Equally, Alhaji Aliyu Suleiman, a maize farmer, said that the adequate rainfall had put smiles on the faces of farmers as it resulted to greater yields of many crops.
According to Suleiman, even the beans that he normally mixes with maize has done exceedingly well due to steady rainfall witnessed during the cropping season.
Mrs Mary Aso, a beniseed farmer, said the steady rainfall had helped greatly in enhancing bumper harvest in 2021.
Dr David Kassa, the Taraba Commissioner for Agriculture and Rural Development, said that farmers of various crops had reported bumper harvest in the state.
According to Kassa, the rainfall starts on time and continues till November, saying the situation has made high yield of crops possible in the state.
He urged farmers to reserve a portion of the crops for their consumption against the rising inflation in the country.
In Kogi, a farmer, Mr Wale Oloruntoba, said farmers in the state had also recorded bumper harvest.
According to Oloruntoba, everything they planted such as Beniseed, beans, yam, soybeans and groundnuts, yielded very well, adding that guinea corn too has been growing well.
”We thank God for the level of rainfall this year because as farmers, we have experienced bumper harvest of crops such as yam, soya beans, maize and beniseed,” he said.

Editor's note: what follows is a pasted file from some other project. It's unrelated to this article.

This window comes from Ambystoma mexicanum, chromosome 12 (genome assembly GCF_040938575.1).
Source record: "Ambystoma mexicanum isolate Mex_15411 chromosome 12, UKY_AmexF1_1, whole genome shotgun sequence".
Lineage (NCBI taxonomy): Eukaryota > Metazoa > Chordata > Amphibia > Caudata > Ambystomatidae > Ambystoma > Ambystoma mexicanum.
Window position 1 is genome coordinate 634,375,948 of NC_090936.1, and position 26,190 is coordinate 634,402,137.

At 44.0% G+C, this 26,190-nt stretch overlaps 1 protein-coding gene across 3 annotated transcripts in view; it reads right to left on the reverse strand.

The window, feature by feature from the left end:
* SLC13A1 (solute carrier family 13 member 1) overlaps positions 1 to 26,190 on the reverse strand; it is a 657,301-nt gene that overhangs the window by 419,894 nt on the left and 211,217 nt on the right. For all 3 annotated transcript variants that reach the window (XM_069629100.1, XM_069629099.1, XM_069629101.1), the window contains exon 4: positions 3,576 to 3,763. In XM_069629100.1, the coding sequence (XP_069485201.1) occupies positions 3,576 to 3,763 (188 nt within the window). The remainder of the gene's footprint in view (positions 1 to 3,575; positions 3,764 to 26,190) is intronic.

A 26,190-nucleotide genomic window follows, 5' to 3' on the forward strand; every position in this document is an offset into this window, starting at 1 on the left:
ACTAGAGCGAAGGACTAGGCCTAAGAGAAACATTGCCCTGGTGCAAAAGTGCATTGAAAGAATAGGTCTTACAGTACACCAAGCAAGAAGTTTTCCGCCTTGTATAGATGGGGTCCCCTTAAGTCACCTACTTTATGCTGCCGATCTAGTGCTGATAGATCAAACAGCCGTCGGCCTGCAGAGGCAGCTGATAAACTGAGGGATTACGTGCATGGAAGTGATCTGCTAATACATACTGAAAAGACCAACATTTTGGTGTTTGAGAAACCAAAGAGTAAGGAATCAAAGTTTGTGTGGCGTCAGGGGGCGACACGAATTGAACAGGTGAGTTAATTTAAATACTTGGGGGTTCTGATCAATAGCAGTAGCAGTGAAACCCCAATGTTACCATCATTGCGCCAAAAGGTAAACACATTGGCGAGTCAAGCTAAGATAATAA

Mrs Esther Audu, the National President, Women in Agriculture Cooperative Federation Ltd., said that rainfall had impacted positively on farm produce and food items in the 2021 cropping season.
Audu said that under normal circumstances, the impact of the rains on the cost of food would have been great and favourable.
However, she said that the reverse was the case, because farmers could not cultivate much crops because of the fear of attacks by herdsmen and kidnappers.
”So, there is not much difference in the cost of food,” Audu said.
She said that rice, yam, maize, groundnuts were the crops the farmers were able to cultivate at nearby farmlands.
In a related development, in Plateau, an agriculture expert, Mr Emmanuel Kwapdimma, said the state experienced unusual rainfall pattern during the 2021 cropping season, which he described as “a mixed fortune” for farmers in the area.
Kwapdimma, who works with the Plateau Ministry of Agriculture and Natural Resources, said that the rain started late, ceased mid season and stopped early.
He said that the unusual pattern negatively affected crops such as rice and maize, but favoured potatoes, soybeans, and cowpeas.
“For potatoes, the water was enough, but it was not for maize because maize is usually planted late, same for rice,” Kwapdimma said.
He said that the unusual situation had adversely affected harvest which in turn had negative impact on food security.
According to Kwapdimma,
if there is low yield per hectare, it will have ripple effects on food security generally.
“If you were getting 30 bags and then it is reduced to 20 bags, there is likelihood that it will affect food security.
“This is one of the impacts of climate change on food security,” he said.
Mr John Wuyep, Chairman All Farmers Association (AFAN), Plateau chapter, also told a tale of woe.
Wuyep said there was a shortfall in the rainfall pattern in the state, and it affected crops especially rain-fed rice, maize and others.